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Coheed and Cambria
Year of the Black Rainbow (2010)
Rating: 5.5 (out of 10)
My first experience with Coheed and Cambria came while I was still a teenager. That's the sort of statement usually used to form an excuse for liking an artist that, well, doesn't deserve to be referred to as an artist. That's not my angle here, though, so I'm getting back to my story now. When I was a teenager, I first heard Coheed and Cambria on some awful MTV Road Rules compilation disc by accident. The song I heard was "33", a jaunty, fun little bastard of a track. I heard catchy melodies, impressive instrumentation, and vocals that I wasn't sure were made by a male, female, or dolphin. The overall package interested me, so away I went to CD Warehouse to purchase the band's debut, The Second Stage Turbine Blade. I grew to love the aforementioned debut album, a furious combination of all of the elements "33" embodied and then some. To this day, I hold the album in high regard despite the fact that most people who know a good band from their asshole would scold me. Hell, I even loved the sophomore album, and I went and saw the band play three times. I've just described how my love affair with Coheed began; now that it's mostly ended (we give in to our mutual attraction every now and then still), let me detail how far things have fallen.
The problem is, Coheed and Cambria got so full of themselves and started treating me like shit. They knew how I felt about them, so she used it to their full advantage. First there was that third album and it's pointlessly-long title. They teased me with that one, giving me things like "Welcome Home" and "The Suffering". But they also got all bloated and fat, content with doing whatever. So then my love began to wane; I began to question things. But it was just one album, so I persevered. Well, I persevered until they dumped another long-titled pile on me, one with even less to appease my pathetic devotion. That's when I left them and went elsewhere, letting The Hold Steady make love to my ears instead.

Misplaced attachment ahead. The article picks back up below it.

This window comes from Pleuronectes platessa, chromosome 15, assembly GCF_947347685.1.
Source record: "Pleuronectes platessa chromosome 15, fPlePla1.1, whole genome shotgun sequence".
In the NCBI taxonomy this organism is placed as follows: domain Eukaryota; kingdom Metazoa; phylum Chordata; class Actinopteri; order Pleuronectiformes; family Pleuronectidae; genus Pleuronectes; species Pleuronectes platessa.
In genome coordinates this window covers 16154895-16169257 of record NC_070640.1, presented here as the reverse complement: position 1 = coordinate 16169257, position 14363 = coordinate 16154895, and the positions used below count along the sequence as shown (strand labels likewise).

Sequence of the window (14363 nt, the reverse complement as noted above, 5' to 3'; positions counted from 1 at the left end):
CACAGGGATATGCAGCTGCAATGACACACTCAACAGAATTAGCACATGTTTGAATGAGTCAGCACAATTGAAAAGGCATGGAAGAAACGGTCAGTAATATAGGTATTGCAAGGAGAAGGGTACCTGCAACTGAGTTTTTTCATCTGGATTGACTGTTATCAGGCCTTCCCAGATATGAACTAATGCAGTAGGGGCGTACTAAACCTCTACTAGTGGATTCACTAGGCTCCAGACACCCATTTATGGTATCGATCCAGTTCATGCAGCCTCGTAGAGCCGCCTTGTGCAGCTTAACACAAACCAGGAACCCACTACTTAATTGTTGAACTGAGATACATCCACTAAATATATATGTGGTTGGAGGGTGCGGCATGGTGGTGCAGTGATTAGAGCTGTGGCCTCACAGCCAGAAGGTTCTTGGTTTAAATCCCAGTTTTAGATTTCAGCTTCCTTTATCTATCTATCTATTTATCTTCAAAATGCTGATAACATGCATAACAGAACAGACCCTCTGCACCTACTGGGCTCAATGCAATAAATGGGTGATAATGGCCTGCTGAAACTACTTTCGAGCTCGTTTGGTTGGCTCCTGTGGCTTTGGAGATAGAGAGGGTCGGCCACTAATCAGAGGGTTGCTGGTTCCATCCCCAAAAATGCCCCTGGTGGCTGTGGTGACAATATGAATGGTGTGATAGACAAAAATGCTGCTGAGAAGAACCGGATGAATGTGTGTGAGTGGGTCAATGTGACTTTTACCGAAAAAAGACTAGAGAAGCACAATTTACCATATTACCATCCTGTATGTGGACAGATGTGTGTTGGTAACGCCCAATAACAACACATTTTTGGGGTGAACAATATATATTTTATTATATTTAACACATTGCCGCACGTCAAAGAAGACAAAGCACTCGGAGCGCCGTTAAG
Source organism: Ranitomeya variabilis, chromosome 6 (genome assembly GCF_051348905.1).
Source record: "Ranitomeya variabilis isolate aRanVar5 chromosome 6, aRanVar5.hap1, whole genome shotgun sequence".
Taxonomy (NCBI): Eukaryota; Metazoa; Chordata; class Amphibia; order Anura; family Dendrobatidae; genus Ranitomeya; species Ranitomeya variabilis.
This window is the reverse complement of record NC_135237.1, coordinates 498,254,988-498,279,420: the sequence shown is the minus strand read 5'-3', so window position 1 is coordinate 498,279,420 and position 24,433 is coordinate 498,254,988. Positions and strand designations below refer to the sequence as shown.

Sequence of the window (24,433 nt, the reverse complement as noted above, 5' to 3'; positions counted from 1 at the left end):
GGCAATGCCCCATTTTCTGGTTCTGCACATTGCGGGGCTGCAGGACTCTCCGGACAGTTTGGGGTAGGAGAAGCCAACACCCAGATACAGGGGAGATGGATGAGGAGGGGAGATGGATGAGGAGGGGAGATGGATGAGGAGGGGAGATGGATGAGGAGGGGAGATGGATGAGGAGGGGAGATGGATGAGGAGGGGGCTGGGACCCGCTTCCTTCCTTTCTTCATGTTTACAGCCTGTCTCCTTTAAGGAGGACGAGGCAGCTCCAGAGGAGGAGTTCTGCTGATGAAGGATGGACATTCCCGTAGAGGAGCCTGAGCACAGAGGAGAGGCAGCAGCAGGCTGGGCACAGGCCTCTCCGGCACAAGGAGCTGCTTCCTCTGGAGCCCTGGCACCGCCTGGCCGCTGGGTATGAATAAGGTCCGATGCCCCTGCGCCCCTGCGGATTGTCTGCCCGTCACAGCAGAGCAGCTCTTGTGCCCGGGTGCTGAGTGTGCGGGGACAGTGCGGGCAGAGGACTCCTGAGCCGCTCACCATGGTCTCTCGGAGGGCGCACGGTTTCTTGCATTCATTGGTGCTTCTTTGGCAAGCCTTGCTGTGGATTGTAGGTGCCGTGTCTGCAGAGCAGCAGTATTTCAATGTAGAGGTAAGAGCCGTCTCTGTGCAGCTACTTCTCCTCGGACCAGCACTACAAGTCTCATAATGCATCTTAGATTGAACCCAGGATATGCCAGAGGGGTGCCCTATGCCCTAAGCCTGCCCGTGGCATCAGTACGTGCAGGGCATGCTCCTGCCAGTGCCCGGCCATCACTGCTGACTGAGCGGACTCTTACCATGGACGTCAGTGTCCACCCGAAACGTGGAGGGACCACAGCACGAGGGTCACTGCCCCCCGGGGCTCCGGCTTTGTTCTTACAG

Now that you have the back story, I need to tell you that Coheed and Cambria showed up on my doorstep with something called Year of the Black Rainbow, a peace offering. Turns out, though, they're still just a big fucking tease, but they at least hint at a future together. Black Rainbow starts out in pompous fashion with a big, dumb block of atmosphere before launching into "The Broken", a track I actually enjoy. The band goes back to sensibly approaching melody, and it pays off. But then I'm stuck with more filler before getting to "Here We Are Juggernaut", which itself only has moments of real coherence. The next song, "Far", may be my favorite on the album because it really throws me off the typical trail. Rather than just wank all over an overused riff, Coheed takes the time to build a cool song using moody, giant percussion and weeping guitars.
Things slow back down until "Made Out of Nothing (All That I Am)", another stomping percussion song with a nice, simple lead guitar part. The chorus missteps, but not so much that it tanks the song. "In the Flame of Error" has its moments, but moments alone cannot carry a five-and-a-half minute song, and they can't cushion the blow of the superfluous album closer.
Despite Black Rainbow's ultimate failure, there are some good signs present. The band clearly feels more comfortable embracing a moodier, more subdued sound at times, and a lot of the punchier, early-day songwriting skills manifest themselves from time to time. I'd like to say I now feel as if the band is maturing and can shed their huge, shit-rock tendencies in favor of honest-to-God well-written songs. But that's not how I feel. After all, the electro-tendencies of singer Claudio Sanchez's solo project (Prize Fighter Inferno's My Brother's Blood Machine) have only barely been realized in his full-time band's work, and that album gave me false hope already. I hate to say it, but I think they might be gone for good. If only I'd learn my lesson.